Impact of partial nitrogen and fluorine substitution on the interface properties of π-conjugated molecules adsorbed on inorganic substrates. A combined photoelectron-spectroscopy and X-ray-standing-waves study

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Dokumentart: Dissertation
Date: 2020-05-01
Language: English
Faculty: 7 Mathematisch-Naturwissenschaftliche Fakultät
Department: Physik
Advisor: Schreiber, Frank (Prof. Dr.)
Day of Oral Examination: 2018-04-24
DDC Classifikation: 530 - Physics
Keywords: Röntgen-Photoelektronenspektroskopie , Grenzfläche , Zinkoxid , Metall , Oberfläche , Molekül
Other Keywords: konjugierte organische Moleküle
stehende Röntgenwellen
Organic-inorganic interface
X-ray standing waves
X-ray photoelectron spectroscopy
zinc oxide
π-conjugated organic molecules
metal surface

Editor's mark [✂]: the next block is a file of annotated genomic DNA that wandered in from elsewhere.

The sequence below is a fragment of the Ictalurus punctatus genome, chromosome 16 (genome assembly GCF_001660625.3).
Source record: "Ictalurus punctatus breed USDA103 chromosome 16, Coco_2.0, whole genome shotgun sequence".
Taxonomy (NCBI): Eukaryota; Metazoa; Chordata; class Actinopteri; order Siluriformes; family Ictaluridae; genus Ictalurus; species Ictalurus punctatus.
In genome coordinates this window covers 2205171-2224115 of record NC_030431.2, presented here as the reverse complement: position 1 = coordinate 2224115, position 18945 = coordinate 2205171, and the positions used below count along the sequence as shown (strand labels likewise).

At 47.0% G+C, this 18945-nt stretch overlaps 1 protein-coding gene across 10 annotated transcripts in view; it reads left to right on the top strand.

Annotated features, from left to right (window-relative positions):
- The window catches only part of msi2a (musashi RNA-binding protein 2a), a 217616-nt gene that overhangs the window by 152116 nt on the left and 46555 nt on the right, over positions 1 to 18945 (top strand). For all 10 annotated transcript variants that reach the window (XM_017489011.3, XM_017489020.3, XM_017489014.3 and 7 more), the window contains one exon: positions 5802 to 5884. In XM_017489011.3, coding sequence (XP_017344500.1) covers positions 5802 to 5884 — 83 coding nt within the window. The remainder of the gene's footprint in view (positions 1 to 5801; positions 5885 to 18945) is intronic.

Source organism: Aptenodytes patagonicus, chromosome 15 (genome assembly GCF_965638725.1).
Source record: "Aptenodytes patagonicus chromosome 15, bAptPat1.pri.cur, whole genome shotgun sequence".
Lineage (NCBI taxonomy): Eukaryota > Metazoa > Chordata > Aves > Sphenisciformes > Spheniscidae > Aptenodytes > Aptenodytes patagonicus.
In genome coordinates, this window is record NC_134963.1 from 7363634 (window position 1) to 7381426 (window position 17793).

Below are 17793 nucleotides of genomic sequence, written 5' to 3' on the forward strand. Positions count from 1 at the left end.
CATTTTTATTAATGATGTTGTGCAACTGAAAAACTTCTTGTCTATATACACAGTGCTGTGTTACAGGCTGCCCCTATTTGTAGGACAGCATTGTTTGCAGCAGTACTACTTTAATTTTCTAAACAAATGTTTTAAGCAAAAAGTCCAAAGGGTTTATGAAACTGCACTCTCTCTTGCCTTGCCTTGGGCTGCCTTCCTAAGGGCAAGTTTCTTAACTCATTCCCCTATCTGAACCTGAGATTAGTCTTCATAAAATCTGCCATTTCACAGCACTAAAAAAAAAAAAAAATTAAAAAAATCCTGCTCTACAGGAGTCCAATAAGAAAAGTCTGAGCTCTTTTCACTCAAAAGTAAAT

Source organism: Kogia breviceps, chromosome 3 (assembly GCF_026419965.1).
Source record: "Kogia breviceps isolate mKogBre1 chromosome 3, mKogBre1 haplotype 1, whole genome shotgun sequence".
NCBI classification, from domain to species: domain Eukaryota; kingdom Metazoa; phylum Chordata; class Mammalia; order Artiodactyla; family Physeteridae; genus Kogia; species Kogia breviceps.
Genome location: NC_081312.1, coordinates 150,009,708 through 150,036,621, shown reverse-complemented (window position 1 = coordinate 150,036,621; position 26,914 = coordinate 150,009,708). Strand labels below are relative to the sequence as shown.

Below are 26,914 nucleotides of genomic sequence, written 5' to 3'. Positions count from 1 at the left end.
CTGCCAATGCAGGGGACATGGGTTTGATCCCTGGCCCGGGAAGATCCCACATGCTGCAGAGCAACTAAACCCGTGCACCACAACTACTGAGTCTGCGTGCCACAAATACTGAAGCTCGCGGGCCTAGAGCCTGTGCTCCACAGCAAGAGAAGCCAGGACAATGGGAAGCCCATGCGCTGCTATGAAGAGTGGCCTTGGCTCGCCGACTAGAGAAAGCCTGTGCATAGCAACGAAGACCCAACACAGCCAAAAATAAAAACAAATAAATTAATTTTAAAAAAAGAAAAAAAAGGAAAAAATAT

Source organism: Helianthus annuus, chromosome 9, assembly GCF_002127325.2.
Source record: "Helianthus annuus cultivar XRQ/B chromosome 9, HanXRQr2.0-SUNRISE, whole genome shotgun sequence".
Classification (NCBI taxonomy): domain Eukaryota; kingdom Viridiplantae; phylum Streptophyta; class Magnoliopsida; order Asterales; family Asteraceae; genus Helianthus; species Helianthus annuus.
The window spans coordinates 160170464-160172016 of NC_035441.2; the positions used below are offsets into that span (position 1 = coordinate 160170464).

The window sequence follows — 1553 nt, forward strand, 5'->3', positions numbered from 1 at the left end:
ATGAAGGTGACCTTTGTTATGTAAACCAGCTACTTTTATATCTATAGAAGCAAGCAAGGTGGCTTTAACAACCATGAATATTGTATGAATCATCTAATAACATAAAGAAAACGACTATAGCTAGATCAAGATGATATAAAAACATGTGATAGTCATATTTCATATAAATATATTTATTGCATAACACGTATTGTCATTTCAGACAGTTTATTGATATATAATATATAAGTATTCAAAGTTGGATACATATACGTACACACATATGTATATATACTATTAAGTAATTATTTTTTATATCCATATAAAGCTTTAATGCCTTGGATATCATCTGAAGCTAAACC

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Organic semiconductors are carbon-based materials with promising features aimed at substituting and/or complementing their inorganic counterparts (e.g. silicon, germanium or gallium arsenide). They can be cheaply mass-produced, they are flexible and their properties can be chemically tuned, all attractive characteristics for the consumer-electronics market. In recent years, remarkable progress has been made and one can already buy smartphones and TVs equipped with organic LEDs. Also, interesting prototypes of roll-up organic solar cells have been presented. Nonetheless, the real breakthrough for these materials is yet to come since fundamental aspects regarding the charge transport through metal electrodes (among others), important for the device circuitry, still limit the overall efficiency. In this context, the energy-level alignment (ELA) between the molecules and the electrode determines the charge injection/extraction energy barriers and, therefore, is responsible for an optimum charge transfer across the interface. A proper rationalization of the ELA requires a full description of the interface properties: electronic, chemical as well as structural, including adsorption distances and molecular distortions. Chemical functionalization of polymers or small molecules by adding side groups with strong electron donor or acceptor behavior has been a way to optimize the ELA. In this work, we employ element-specific techniques such as X-ray photoelectron spectroscopy (XPS) and X-ray standing waves (XSW) to infer how partial nitrogen and fluorine substitution in prototypical and well studied π-conjugated organic molecules affects the geometrical, chemical and electronic properties of these when deposited on metal single-crystal substrates with different reactivities. We show that the combination of high-resolution XPS with XSW is a powerful method to tackle this issue since the adsorption distance and molecular distortion can be readily connected to feature changes in the XP spectra. In particular, we deposit several perylene and pentacene derivatives on different metal and semiconductor surfaces, namely the (111) surface of gold, silver and copper and the polar surfaces (000±1) of zinc oxide (ZnO). Finally, we also show that this method can be extended successfully to study the evolution of the bare ZnO surface under different treatments in real-time. ZnO is a promising transparent inorganic semiconductor that can be engineered easily in different nanostructures. Its polar surfaces represent a conundrum, as the actual composition and conformation of the surface are still a topic of debate. Having extracted the chemical and structural information with a combination of XPS and XSW, we provide new results about the surface and its respective behavior under different treatment conditions.

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